It’s been 60 years in the making and it’s finally here: America’s power generation fleet has changed so much since the 1950s, and especially over the last decade, that the amount of carbon we emit per megawatt-hour of electricity produced has dropped to its lowest point in recorded history.
In fact, 2015 could be the cleanest ever for our power industry, according to a recent report by Bloomberg New Energy Finance. Two major developments have driven this change:
- Renewable energy projects are skyrocketing.
Based on confirmed contracts, renewable energy will hit a record 18.3 gigawatt of new build in 2015. Of that, 9.1 gigawatts will come from solar (an all-time high) and 8.9 gigawatt from wind (third-most ever).
By the end of 2014, renewables (not including hydro power) accounted for 7 percent of electricity generated in the United States. Solar and wind, alone, are expected to account for 60 percent of new capacity in 2015. Read More
Methane emissions from the US oil and gas sector increased, according to new data finalized today by the Environmental Protection Agency. Sadly, the figures come as no surprise, based on preliminary numbers and plenty of other observations, both scientific and anecdotal. No surprise unless you’re part of the industry’s public relations machine, which keeps insisting that up means down.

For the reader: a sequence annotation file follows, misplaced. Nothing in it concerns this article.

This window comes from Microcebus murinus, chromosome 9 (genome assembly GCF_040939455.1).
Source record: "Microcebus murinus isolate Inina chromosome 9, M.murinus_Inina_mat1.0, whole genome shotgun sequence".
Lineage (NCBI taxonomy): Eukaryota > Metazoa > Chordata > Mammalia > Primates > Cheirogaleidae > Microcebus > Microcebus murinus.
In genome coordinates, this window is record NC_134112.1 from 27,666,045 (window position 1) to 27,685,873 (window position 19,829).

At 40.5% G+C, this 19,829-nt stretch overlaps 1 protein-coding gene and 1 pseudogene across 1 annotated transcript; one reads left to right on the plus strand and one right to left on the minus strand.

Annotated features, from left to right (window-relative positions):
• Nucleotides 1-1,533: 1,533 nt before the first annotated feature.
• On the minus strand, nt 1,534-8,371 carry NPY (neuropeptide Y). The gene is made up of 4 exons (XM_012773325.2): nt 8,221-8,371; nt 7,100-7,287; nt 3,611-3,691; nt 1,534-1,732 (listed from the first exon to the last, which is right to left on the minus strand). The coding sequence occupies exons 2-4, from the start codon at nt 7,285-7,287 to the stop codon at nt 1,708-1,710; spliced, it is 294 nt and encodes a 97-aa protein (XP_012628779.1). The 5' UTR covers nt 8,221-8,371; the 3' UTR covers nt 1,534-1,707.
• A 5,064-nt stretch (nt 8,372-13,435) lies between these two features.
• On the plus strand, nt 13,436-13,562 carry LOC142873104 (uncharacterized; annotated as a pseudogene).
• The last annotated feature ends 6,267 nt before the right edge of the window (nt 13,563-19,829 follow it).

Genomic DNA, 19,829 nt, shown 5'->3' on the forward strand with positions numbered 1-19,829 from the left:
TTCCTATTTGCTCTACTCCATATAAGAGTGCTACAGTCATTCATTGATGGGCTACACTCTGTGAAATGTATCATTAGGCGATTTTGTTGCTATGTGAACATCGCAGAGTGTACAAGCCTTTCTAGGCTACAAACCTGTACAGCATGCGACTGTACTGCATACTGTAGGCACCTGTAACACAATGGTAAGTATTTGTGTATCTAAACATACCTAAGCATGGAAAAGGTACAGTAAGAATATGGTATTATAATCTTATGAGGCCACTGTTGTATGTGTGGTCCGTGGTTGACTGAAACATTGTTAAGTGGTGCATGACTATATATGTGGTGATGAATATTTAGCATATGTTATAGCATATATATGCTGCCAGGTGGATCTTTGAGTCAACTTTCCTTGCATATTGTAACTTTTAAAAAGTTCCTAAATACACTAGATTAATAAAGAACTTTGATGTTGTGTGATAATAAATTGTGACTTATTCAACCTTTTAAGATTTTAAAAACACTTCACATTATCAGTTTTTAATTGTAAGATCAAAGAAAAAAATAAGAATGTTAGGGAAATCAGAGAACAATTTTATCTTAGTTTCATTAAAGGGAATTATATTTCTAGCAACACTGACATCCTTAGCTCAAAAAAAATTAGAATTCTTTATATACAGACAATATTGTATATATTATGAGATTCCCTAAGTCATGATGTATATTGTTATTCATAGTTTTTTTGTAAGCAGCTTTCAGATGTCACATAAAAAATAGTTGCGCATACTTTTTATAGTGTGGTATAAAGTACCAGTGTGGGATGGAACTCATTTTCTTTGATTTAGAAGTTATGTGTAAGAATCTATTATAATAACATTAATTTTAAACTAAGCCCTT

What is legitimately surprising is that this problem continues in spite of the many simple, proven and cost effective ways there are to fix it. And therein lies opportunity. Read More
On April 8, InsideClimate News published an in-depth story about Environmental Defense Fund’s groundbreaking work to measure emissions of methane.
While we don’t agree with everything in the story, we’re glad it recognizes the scope, ambition and scientific integrity of our work. As InsideClimate News concludes:
Environmental groups almost never take on scientific research efforts. Investigations on this scale are normally organized by the federal government or the National Academy of Sciences. Coordinating what’s become an $18 million series of 16 studies by more than 100 researchers has turned EDF into a heavyweight on the science of methane pollution.
The project’s findings will influence government policy concerning the $292 billion-a-year U.S. oil and gas extraction industry and the regulation of fracking…[And] environmentalists acknowledge that EDF has managed to pass some of the nation’s strictest regulations where others have failed.
InsideClimate News interviewed 40 scientists, activists, academics and industry representatives – more than half of whom aren’t involved with the EDF research. This group included 15 methane researchers. None of them said they thought the industry was manipulating EDF’s research results or pressuring scientists to change their data.
But the story also gets some important things wrong, on issues the reporters never asked us about.
We’d like to offer corrections on those points, which we have raised directly with the editors, along with some additional perspective on this important story about methane – a potent greenhouse gas and main component of natural gas. Read More